The renderings by Pierre Jacques suggest that the process of abstracting the figures from their material existence began long before Hauser created the corpus of line drawings that has all but eliminated interest in the monuments themselves. Touchette's efforts to collect these objects should have provided an opportunity to break free from the customary approaches of Kopienkritik and the search for models and instead to engage in a serious consideration of the question of "copying", but, "Although I am wary of casting myself headlong into the same traps which have waylaid others" (18), she perpetuates the conventional exercise of shuffling Hauser's types to produce an "original", without confronting the implications of the existence of such an endlessly manipulatable group of elements or even giving serious consideration to the issues surrounding Roman copies that have received serious attention for a decade. "The most successful reconstruction" (19; it is the author's own) is not appreciably different from any of the arrangements that have been proposed before. Again at work is a mentality of reconstruction that devalues the actual monuments. For example, in discussing the process of "excerption", she cites the example of one of the well-known Piraeus slabs with scenes of an Amazonomachy; it combines two types of Amazons, "although [they are] separated in the reconstructions of the fifth-century BC shield postulated by E.B. Harrison and T. Höscher" (19-20). Is this really "evidence that Roman copyists need not always copy groups as they appeared on the Greek original" (19)? Or is this a particularly clear case of wrong priorities? It may at last be time to admit that as far as the maenads are concerned, the entire quest for a fifth-century prototype is misguided and that any attempt to reconstruct such an "original" -- in this case, another base for a statue of Dionysus -- is dead on arrival. There is simply no evidence to support such a prototype. The significant points for a reasonable inquiry are well established: Bieber showed the way by pointing out that the maenads are not classical but classicizing; Ridgway asked the right questions about the nature of the repertory; and proper account must be taken of the bronze krater Berlin 30622, the earliest object to carry related figures.

Fundamental to any study of the maenads must be a serious consideration of the sculptural corpus, but Touchette's treatment of the "Roman copies" is so directed toward asserting their religious value that the monuments are lost in generalities about Roman society and citations of great quantities of material with Dionysiac themes. The focus on "religious force" (36) and "sacred function" (39) means that objects such as bases or altars (eight), oscilla (at most three), and candelabra (at most three) are emphasized; yet the twenty-three reliefs, the single most numerous category, are mostly of unknown function. To argue the religious significance of so fragmentary and deracinated a corpus requires a more thoughtful treatment than is presented. The assumption that the maenads originated as the decoration for a base for a statue of Dionysus is sufficiently questionable; the further assertion that "this religious meaning was retained and even intensified in the Roman copies" (2) surely demands careful consideration of the Roman situation in all its complexity. Yet, because of the difficulty of assigning precise dates to the objects, "No attempt is made to break down their use diachronically within the Roman period" (2). Further, "By Romans, [the author] refer[s] to those who lived in the Roman period, whether Roman by birth or by virtue of being under Roman rule" (1, n. 2). Such an approach does not seem defensible in view of the vast changes in society and culture attested over the centuries during which the maenads were produced. The past decade has seen a revival of interest in the question of the Roman response to Greek culture, and the picture that is emerging is one of huge complexity -- both synchronic and diachronic. The study of religion, the most subtle and elusive of subjects, requires more than superficial assumptions. Touchette has instead set up a simple contrast between "art for art's sake" (32) and religious significance that badly underestimates the possible range of meanings within the variety of Roman contexts. With respect to the specific problem of dating the corpus, the situation is not so hopeless as to justify dismissing the question completely. For example, the presence of two maenad-bearing kraters of known type in the cargo of the Mahdia shipwreck is not uninformative (see now D. Grassinger, "Die Marmorkratere," in G.H. Salies et al., edd., Das Wrack. Der antike Schiffsfund von Mahdia, Cologne, 1992, 259-283).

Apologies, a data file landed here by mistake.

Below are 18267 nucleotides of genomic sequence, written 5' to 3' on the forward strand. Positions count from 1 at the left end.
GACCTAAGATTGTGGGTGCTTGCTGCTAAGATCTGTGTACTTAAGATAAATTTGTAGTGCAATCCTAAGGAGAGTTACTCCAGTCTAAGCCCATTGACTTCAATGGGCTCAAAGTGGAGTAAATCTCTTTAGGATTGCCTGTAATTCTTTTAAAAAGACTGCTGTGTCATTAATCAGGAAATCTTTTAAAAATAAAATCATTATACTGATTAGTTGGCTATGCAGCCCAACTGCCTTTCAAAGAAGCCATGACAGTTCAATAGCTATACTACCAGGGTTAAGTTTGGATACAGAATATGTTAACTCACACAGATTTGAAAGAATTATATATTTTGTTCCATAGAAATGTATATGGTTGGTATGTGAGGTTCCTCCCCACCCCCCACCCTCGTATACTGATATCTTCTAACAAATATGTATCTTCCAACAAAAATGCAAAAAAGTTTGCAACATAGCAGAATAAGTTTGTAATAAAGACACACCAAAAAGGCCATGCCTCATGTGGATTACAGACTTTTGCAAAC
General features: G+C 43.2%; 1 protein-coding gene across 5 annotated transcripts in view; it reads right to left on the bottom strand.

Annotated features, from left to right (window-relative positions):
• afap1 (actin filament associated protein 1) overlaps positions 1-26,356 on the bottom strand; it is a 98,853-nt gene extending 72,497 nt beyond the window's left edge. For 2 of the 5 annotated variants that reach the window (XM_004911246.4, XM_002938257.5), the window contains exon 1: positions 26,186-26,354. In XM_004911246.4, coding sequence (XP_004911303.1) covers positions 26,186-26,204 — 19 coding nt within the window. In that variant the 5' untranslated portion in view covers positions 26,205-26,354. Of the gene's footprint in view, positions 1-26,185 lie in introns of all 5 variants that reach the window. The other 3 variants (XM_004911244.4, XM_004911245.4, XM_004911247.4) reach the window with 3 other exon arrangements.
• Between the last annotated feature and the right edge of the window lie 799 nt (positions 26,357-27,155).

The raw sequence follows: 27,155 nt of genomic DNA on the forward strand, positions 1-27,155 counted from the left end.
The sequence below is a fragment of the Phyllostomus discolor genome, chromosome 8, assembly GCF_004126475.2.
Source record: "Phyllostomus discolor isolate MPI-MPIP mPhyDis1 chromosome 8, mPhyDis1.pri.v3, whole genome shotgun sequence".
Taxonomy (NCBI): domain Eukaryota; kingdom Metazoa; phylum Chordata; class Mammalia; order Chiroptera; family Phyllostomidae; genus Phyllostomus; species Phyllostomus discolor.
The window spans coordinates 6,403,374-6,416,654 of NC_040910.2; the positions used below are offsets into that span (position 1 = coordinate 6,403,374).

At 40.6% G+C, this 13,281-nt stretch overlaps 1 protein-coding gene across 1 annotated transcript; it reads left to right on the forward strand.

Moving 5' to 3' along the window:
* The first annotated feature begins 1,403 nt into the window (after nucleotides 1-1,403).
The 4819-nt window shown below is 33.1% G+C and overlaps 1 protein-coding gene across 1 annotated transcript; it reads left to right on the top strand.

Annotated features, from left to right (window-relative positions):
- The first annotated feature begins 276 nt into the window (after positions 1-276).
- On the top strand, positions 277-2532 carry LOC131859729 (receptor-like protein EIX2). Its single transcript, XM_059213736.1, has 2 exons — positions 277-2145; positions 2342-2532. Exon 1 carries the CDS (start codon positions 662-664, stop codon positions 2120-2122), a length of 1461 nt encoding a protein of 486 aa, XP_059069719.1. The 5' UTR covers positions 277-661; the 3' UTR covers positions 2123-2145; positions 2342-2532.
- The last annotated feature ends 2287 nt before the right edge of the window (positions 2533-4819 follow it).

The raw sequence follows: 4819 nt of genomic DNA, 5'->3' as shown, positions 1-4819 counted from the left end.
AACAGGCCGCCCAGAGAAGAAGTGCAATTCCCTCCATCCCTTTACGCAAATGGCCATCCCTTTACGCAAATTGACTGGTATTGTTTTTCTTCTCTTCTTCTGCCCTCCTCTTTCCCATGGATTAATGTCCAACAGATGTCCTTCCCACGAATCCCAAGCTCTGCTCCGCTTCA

While this monograph does not provide a comprehensive treatment or a sustainable interpretation of the maenads, Touchette deserves credit for demonstrating that these figures, despite a century of ill-use, may yet provide opportunities to explore significant issues in Graeco-Roman art.